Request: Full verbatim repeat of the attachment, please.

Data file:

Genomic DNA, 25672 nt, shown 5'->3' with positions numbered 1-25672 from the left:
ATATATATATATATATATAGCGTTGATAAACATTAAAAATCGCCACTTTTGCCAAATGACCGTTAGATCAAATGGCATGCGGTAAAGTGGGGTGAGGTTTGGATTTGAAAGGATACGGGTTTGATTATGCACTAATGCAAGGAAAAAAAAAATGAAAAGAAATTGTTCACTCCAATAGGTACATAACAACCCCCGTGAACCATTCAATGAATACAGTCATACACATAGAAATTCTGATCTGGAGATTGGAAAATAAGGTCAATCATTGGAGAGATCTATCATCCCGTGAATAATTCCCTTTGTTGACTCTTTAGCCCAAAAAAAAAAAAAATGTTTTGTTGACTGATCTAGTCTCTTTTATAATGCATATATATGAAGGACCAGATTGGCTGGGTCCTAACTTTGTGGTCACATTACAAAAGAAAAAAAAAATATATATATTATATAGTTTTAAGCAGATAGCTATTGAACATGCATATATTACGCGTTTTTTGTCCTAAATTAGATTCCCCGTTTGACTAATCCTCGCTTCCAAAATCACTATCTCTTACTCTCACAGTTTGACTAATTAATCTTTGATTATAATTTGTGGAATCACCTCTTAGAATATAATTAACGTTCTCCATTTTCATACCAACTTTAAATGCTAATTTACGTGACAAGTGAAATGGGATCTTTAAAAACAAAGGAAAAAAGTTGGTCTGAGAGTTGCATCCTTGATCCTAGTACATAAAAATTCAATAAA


Genomic DNA, 25672 nt, shown 5'->3' with positions numbered 1-25672 from the left:
ATATATATATATATATATAGCGTTGATAAACATTAAAAATCGCCACTTTTGCCAAATGACCGTTAGATCAAATGGCATGCGGTAAAGTGGGGTGAGGTTTGGATTTGAAAGGATACGGGTTTGATTATGCACTAATGCAAGGAAAAAAAAAATGAAAAGAAATTGTTCACTCCAATAGGTACATAACAACCCCCGTGAACCATTCAATGAATACAGTCATACACATAGAAATTCTGATCTGGAGATTGGAAAATAAGGTCAATCATTGGAGAGATCTATCATCCCGTGAATAATTCCCTTTGTTGACTCTTTAGCCCAAAAAAAAAAAAAATGTTTTGTTGACTGATCTAGTCTCTTTTATAATGCATATATATGAAGGACCAGATTGGCTGGGTCCTAACTTTGTGGTCACATTACAAAAGAAAAAAAAAATATATATATTATATAGTTTTAAGCAGATAGCTATTGAACATGCATATATTACGCGTTTTTTGTCCTAAATTAGATTCCCCGTTTGACTAATCCTCGCTTCCAAAATCACTATCTCTTACTCTCACAGTTTGACTAATTAATCTTTGATTATAATTTGTGGAATCACCTCTTAGAATATAATTAACGTTCTCCATTTTCATACCAACTTTAAATGCTAATTTACGTGACAAGTGAAATGGGATCTTTAAAAACAAAGGAAAAAAGTTGGTCTGAGAGTTGCATCCTTGATCCTAGTACATAAAAATTCAATAAA